• This oxygen deprivation is called ischemia. When it is severe enough in the coronary arteries, it causes injury to the tissues of the heart.
  • These narrow and stiff arteries not only slow down blood flow. They also become vulnerable to injury and clot formation, which is what usually triggers a heart attack.
Click the icon to see an image of a coronary artery blockage.

The End Result: Heart Attack. A heart attack can result in several ways from atherosclerosis:

  • Type 1 heart attack occurs when the plaque develops in fissures or tears. Blood platelets stick to the tears to seal off the plaque, and a blood clot (thrombus) forms. A heart attack can then occur if the blood clot severely or completely blocks blood flow to the heart muscle.
  • Type 2 heart attack, which is less common, develops from a problem with oxygen supply and demand. A heart attack can occur if the heart's oxygen demand increases to exceed the (usually narrowed) artery's ability to deliver oxygen-rich blood.
Click the icon to see an image of how atherosclerosis develops.

The external structures of the heart include the ventricles, atria, arteries, and veins. Arteries carry blood away from the heart while veins carry blood into the heart. In the following image, the vessels colored blue indicate the transport of blood with relatively low content of oxygen and high content of carbon dioxide. The vessels colored red indicate the transport of blood with relatively high content of oxygen and low content of carbon dioxide.

Click the icon to see an image of heart arteries.




Coronary artery disease (CAD), also called heart disease or ischemic heart disease, results from a complex process known as atherosclerosis.

Click the icon to see an animation of coronary artery disease.

Atherosclerosis is the hardening and narrowing of the arteries caused by the build-up of plaque inside the arteries. (Plaque is the sticky substance made up of fat, cholesterol, calcium, and other substances found in the blood.) Cardiovascular diseases caused by atherosclerosis include CAD, heart attack, peripheral artery disease, and stroke.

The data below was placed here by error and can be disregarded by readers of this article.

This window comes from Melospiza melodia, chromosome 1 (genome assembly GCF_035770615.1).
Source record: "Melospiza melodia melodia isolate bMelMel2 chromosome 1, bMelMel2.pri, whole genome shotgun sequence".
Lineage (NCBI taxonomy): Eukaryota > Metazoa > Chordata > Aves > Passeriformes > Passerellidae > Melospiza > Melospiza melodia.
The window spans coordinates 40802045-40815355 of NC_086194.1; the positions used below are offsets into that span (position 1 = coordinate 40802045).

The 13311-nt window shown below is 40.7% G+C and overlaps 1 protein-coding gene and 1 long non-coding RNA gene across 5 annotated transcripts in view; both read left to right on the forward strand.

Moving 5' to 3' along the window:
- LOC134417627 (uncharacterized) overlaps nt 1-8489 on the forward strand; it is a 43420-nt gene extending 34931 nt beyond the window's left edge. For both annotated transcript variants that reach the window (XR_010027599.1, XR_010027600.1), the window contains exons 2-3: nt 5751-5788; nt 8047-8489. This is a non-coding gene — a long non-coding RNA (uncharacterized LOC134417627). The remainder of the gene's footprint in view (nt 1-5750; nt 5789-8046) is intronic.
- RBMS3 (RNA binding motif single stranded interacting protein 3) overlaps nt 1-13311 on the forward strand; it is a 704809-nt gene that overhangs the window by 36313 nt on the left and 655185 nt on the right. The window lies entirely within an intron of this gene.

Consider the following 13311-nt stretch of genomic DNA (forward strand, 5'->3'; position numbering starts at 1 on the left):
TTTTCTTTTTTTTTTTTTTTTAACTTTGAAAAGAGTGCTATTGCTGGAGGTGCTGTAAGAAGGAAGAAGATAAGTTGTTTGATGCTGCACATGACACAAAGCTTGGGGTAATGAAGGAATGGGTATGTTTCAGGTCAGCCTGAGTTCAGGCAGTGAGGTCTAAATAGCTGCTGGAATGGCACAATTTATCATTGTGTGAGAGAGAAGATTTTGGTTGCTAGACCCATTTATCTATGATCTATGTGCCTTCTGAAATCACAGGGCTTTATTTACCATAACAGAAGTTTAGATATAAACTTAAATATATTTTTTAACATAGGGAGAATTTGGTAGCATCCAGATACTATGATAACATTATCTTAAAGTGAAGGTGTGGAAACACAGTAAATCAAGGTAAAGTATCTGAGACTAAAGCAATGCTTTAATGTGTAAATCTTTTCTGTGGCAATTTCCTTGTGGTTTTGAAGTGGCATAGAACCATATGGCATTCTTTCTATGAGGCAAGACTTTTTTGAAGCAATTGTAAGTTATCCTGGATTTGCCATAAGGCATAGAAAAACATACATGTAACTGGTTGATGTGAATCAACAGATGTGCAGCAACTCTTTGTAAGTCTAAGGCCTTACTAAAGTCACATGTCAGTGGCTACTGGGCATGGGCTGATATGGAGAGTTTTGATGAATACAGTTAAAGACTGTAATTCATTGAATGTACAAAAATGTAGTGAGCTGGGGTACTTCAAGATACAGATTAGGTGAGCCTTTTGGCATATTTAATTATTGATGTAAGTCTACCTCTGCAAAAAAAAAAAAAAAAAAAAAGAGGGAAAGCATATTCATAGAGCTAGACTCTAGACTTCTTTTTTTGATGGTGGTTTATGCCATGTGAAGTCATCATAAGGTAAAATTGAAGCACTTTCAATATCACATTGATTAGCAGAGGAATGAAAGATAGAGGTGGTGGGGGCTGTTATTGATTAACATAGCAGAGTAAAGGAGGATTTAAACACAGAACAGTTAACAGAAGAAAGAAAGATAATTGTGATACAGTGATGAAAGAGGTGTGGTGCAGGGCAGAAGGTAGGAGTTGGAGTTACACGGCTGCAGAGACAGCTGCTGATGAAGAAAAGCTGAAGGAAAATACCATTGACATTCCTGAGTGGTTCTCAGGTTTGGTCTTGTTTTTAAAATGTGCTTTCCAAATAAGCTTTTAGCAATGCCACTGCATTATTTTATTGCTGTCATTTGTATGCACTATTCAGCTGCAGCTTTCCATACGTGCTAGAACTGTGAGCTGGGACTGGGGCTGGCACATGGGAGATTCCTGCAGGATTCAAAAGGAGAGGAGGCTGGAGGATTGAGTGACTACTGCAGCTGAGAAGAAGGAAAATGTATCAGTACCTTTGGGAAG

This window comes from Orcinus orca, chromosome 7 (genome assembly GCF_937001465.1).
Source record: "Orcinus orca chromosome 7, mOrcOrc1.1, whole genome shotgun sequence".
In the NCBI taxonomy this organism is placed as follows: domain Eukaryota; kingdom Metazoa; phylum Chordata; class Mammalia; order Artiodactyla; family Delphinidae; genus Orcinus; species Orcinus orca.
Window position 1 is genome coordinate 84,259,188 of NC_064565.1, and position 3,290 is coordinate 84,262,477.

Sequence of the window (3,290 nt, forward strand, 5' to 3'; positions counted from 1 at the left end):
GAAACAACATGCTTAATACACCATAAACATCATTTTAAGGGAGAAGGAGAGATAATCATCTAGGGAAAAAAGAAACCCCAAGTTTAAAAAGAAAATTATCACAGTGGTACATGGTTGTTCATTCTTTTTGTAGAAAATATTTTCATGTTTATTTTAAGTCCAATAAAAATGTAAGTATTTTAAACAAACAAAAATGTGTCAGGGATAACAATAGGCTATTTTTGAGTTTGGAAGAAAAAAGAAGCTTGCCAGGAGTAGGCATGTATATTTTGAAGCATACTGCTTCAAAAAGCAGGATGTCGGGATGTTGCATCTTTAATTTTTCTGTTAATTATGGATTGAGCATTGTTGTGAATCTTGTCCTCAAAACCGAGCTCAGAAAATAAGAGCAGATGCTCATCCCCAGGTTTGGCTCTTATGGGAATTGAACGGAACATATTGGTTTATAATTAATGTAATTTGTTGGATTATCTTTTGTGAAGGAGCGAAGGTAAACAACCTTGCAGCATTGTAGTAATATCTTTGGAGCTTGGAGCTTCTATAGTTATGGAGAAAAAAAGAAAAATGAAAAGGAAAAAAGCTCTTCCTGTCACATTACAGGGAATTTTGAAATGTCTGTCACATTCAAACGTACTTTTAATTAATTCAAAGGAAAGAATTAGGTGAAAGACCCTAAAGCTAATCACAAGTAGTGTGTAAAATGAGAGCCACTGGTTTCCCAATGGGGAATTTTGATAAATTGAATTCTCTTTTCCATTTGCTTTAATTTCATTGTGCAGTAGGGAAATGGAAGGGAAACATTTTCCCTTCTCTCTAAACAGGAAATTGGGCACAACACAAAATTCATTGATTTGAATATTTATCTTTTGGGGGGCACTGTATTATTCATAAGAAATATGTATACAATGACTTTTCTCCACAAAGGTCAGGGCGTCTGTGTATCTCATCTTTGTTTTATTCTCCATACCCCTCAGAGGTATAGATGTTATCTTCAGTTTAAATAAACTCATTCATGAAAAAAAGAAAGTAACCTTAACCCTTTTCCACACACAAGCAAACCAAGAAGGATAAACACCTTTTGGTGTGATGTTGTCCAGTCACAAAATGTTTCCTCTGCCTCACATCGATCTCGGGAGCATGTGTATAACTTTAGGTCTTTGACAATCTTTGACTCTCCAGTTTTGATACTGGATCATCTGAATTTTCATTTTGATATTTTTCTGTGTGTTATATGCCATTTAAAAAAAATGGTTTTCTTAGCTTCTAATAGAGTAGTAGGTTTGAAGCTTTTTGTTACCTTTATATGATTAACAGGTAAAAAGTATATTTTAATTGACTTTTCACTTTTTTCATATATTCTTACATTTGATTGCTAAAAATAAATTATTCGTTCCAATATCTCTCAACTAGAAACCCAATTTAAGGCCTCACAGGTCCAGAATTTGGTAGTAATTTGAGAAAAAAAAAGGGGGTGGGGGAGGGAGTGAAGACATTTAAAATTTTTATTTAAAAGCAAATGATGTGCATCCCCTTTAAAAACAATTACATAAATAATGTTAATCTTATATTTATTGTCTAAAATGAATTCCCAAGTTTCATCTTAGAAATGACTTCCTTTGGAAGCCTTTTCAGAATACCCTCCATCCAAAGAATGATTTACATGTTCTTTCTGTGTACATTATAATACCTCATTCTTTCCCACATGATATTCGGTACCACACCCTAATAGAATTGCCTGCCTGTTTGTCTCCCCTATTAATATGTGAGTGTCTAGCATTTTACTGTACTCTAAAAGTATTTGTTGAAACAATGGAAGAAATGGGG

In atherosclerosis, fatty deposits (plaques) of cholesterol and other cellular waste products build up in the inner linings of the heart's arteries. This causes blockage of arteries and prevents oxygen-rich blood from reaching the heart (ischemia). There are many steps in the process leading to atherosclerosis, some not fully understood.

Click the icon to see an image of atherosclerosis.

Cholesterol and Lipoproteins. The atherosclerosis process begins with cholesterol and sphere-shaped bodies called lipoproteins that transport cholesterol.

  • Cholesterol is a substance found in all animal cells and animal-based foods. It is critical for many functions. But under certain conditions cholesterol can be harmful.
  • The lipoproteins that transport cholesterol are referred to by their size. The most commonly known lipoproteins are low-density lipoproteins (LDL) and high density lipoproteins (HDL). LDL is often referred to as "bad" cholesterol. HDL is often called "good" cholesterol.
  • Triglycerides are another type of lipid (fat) that lipoproteins help circulate through the blood. High levels of triglycerides, like high levels of LDL, can increase the risk for heart disease.
Click the icon to see an image of a tear in the wall of an artery.

Oxidation. The damaging process called oxidation is an important trigger of atherosclerosis.

  • Oxidation is a chemical process in the body caused by the release of unstable particles known as free radicals. It is one of the normal processes in the body. But under certain conditions (such as exposure to cigarette smoke or other environment stresses) these free radicals are overproduced.
  • In excess amounts, free radicals can be very dangerous, causing damaging inflammation and even affecting genetic material in cells.
  • In heart disease, free radicals are released in artery linings where they oxidize low-density lipoproteins (LDL). The oxidized LDL is the basis for cholesterol build-up and damage on the artery walls, leading to heart disease.

Inflammatory Response. For the arteries to harden there must be a persistent reaction in the body that causes ongoing harm. This reaction is an immune process known as the inflammatory response.